3. An apparatus according to claim 1 wherein each hook comprises a support member extending upwards from the tray, the support member having an elongated protrusion adapted to slidably mate with said first groove.
4. An apparatus according to claim 3 wherein the elongated protrusion is approximately 1 centimeter long.
5. An apparatus according to claim 1 wherein said first groove has a rectangular cross-section, and each hook comprises a substantially rectangular stub adapted to slidably fit the first groove.
6. An apparatus according to claim 5 wherein said stub has a height of approximately 3-5 millimeters (mm) and a length of approximately 5-7 mm.
7. An apparatus for holding a disc having a substantially circular aperture, comprising:
a tray; and
a plurality of flexible and resilient teeth each having a triangular cross-section defining a base portion and an outwardly projecting end portion, the base portions of adjacent teeth adjoining each other and being arranged around a substantially circular hub, the hub having a continuous periphery and disposed on said tray, each end portion of the teeth being configured to flex and push against a surface of the aperture upon receiving the disc.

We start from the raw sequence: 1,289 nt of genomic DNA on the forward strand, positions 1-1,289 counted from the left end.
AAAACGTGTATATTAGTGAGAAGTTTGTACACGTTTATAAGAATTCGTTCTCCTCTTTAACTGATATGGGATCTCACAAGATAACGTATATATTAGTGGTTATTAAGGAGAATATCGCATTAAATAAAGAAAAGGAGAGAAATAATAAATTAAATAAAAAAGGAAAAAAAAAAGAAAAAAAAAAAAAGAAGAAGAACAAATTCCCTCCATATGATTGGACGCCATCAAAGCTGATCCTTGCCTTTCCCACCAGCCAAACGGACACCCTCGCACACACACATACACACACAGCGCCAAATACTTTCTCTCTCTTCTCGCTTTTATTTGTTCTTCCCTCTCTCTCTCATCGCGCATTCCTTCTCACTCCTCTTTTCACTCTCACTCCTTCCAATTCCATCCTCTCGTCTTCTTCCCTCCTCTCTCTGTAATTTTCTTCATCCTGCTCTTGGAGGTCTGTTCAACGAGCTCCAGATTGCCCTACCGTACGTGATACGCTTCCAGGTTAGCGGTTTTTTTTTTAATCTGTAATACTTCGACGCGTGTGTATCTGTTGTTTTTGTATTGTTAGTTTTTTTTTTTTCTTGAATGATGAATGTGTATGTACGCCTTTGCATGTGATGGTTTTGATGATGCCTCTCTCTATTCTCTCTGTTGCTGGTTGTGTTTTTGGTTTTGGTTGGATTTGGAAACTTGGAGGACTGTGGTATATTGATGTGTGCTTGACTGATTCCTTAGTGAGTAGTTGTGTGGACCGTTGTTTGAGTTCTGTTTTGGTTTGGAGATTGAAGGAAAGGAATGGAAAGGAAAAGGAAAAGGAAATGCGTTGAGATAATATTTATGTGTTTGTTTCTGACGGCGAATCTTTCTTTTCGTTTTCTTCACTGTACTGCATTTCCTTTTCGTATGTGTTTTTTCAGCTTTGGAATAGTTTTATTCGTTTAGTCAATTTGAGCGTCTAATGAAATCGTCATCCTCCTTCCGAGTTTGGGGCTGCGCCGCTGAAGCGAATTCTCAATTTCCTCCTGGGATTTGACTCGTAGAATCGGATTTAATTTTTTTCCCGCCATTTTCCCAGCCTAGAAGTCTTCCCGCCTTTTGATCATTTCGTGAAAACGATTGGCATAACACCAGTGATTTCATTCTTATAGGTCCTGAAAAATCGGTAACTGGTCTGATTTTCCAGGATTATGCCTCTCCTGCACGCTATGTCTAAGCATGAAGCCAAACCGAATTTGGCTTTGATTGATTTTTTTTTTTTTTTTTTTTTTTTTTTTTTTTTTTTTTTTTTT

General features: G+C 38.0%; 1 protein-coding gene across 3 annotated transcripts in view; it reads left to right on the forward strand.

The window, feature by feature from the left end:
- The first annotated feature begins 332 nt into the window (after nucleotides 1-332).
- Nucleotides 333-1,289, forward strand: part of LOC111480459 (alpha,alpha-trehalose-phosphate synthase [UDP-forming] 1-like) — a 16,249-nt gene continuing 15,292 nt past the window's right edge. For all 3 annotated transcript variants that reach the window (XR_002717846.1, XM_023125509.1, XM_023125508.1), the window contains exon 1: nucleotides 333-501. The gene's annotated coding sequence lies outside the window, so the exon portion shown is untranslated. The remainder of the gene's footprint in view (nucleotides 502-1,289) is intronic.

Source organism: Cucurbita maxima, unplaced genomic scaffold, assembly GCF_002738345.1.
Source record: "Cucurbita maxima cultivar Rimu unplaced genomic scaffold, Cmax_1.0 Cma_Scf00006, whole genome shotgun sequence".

8. An apparatus for holding a disk having a circular aperture, comprising:
a circular hub disposed on and extending upwards from the tray; and
a plurality of teeth arranged around the hub and each having first and second base portions connected to a third portion, the first base portion of one of the teeth and the second base portion of an adjacent one of the teeth adjoining each other on said hub, and the third portion extending radially outwards from the hub to contact the circular aperture of the disk.